World citizens

23rd June 2000 at 01:00
We live in a world of shrinking distances, increasing information and fast-growing technology. As this process gathers pace, we become global citizens, whether we choose to recognise it or not. In secondary schools, geography has traditionally taught students about different places and different people. Increasingly today the emphasis is on interdependence, values, attitudes and issues. Now, explicitly in the new national curriculum, within geography and, from September 2002, central to the new citizenship programmes of study, teachers are required to explore the idea of global citizenship and the world as a global community.

Good geographers are constantly looking at what is happening globally to illustrate major geographical topics and themes, especially through the use of good case-study materials, in which practice explains theory. The study of citizenship will include developing enquiry and communication skills through studying, analysing and debating important topical political, spiritual, moral and social issues. Students are also expected to consider other people's experiences. The attainment target for both key stages 3 and 4 expects pupils to have a knowledge and understanding of the topical events they study.

The map shown here is based on a refugees hotspots map to be found in issue 11 of the magazine Global Eye, which is produced for the Department for International Development by Worldaware. The map introduces one of the major issues facing the world and its citizens, and is an issue that can be researched, used and debated as part of both geography and citizenship. War, persecution and "ethnic cleansing" (perhaps the most chilling phrase of recent years), all problems created by people, not the environment, are forcing more and more people away from their homes. Today more than 22 million people can be classed as refugees, displaced persons or returnees. Of these, 80 per cent are women and children. The problem of mass migrations is not new but, as the map shows, it affects almost every region of the world.

The map is a good introduction to the topic, whether as part of a unit of work in geography looking at population distribution and change (one of the themes at KS3), or as part of a toical debate in citizenship. Presenting the map to students should prompt a number of initial responses:

* the global extent of the refugee problem;

* the numbers involved;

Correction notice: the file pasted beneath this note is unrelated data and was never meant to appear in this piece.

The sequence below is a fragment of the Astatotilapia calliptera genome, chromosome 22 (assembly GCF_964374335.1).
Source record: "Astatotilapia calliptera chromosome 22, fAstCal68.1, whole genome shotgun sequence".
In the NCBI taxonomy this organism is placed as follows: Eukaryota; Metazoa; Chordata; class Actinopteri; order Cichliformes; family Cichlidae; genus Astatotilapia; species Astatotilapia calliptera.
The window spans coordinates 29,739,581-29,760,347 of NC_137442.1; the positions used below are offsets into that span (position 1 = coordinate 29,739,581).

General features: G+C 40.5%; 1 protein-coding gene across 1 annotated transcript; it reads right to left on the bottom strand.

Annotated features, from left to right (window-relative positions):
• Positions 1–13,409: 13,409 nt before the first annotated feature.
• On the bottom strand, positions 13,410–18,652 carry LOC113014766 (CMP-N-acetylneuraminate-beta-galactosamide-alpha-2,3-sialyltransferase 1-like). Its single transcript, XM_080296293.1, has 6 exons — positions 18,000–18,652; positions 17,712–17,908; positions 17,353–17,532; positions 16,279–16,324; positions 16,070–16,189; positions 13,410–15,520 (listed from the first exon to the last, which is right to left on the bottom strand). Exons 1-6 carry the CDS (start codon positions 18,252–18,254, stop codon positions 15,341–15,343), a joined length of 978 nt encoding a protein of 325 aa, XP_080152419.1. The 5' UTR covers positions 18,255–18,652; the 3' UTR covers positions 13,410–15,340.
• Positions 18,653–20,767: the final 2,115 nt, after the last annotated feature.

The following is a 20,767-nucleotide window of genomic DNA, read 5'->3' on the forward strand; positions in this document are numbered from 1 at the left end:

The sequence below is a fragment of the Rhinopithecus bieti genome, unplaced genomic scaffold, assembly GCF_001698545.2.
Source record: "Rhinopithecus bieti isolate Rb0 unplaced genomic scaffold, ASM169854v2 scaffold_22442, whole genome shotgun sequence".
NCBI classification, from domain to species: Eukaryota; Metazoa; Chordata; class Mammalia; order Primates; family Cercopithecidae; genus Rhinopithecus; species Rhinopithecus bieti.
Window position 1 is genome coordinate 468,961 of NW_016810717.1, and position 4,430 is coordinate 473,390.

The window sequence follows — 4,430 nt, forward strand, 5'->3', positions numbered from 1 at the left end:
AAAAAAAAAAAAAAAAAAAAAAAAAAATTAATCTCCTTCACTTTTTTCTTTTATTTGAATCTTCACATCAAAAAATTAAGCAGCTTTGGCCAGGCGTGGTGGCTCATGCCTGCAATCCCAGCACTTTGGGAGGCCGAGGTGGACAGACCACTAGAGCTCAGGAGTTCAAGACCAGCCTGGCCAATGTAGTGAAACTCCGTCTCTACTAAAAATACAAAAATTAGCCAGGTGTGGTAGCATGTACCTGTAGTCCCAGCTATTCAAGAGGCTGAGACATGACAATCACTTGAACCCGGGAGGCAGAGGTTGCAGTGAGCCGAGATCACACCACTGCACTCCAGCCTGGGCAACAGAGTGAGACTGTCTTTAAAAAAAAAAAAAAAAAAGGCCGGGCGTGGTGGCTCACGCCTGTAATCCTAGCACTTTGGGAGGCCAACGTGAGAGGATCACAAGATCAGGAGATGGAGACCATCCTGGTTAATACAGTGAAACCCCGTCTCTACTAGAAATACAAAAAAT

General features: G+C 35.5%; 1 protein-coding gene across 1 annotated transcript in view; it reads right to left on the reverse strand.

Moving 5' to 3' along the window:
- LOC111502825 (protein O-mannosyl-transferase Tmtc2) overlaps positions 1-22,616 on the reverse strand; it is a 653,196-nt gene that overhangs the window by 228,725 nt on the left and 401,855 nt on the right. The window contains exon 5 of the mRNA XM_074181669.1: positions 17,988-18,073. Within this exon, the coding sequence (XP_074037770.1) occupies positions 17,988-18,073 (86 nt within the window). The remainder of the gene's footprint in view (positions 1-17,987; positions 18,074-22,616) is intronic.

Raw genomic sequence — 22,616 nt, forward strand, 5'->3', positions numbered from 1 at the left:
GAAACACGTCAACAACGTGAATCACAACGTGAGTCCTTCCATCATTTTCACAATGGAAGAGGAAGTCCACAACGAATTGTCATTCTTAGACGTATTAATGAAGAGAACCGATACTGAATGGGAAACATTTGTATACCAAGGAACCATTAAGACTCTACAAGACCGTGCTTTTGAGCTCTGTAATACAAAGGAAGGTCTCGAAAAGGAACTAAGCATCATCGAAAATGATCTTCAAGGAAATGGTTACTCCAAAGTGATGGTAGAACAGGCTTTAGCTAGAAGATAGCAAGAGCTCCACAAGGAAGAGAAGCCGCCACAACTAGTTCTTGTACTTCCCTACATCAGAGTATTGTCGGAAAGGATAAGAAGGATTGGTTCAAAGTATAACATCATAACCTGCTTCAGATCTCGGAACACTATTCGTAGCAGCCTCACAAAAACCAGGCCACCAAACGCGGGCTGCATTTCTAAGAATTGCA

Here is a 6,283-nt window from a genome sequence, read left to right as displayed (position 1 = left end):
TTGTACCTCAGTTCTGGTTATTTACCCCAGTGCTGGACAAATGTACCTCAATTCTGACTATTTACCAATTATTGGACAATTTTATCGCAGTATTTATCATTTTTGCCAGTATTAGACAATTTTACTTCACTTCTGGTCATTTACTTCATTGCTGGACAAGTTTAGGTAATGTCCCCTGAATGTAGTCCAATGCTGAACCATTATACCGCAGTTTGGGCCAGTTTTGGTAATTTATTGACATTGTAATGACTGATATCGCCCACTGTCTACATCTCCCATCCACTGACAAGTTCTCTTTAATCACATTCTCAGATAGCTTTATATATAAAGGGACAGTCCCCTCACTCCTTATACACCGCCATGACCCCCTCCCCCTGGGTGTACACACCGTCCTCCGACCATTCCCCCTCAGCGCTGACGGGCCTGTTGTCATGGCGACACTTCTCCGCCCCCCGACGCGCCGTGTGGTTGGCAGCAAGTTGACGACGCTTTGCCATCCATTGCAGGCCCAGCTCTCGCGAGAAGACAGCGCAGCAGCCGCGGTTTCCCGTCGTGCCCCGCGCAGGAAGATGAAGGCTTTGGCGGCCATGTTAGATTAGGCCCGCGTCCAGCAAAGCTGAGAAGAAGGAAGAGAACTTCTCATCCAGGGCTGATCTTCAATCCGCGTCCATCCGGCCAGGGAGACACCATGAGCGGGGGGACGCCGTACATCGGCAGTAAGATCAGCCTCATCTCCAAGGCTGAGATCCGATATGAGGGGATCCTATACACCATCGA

* reasons for people fleeing their homes;

* differences between what is meant by the terms refugees, asylum seekers, internally displaced persons and migrants.

Initial discussion should ensure that students are clear what the word refugee and other words mean, given the often inaccurate use of these terms, especially in recent months, and the rights that refugees have under the United Nations Declaration of Human Rights, signed by 136 countries.

Students, especially at KS3, could be divided into groups and asked to study and research named countries or regions. Such work is an ideal use of ICT, starting with initial research using the internet or CD-Roms on particular countries, for example:

* location (including map);

* size;

* population (including ethnic and religious divisions);

* development indicatorsdatafile; through to a more dedicated and focused search of refugee and news sites where students can discover, for example:

* why people have left their homes (causes);

* where they have settled (temporarily or permanently);

* their prospects for the future (returning home?);

* how they are being helped (to settle or return);

* the problems they face as individuals or groups (empathy).

Having built up their knowledge of a particular area, students can report back, present their findings to the rest of the class, and display the results of their work in the form of posters, leaflets and so on. However, this is only the starting point. Armed with accurate knowledge and information, students should now be in a better position to discuss the issues raised.

The primary activities described in Adrian Corke's article (right) could be adapted to help inform debate about the topic at secondary level, especially looking at refugee stories and the experiences of newcomers to the UK. One way to conclude such a debate would be to produce a list outlining the rights of every individual - a charter for global citizens.

Olly Phillipson is editor of 'Global Eye'


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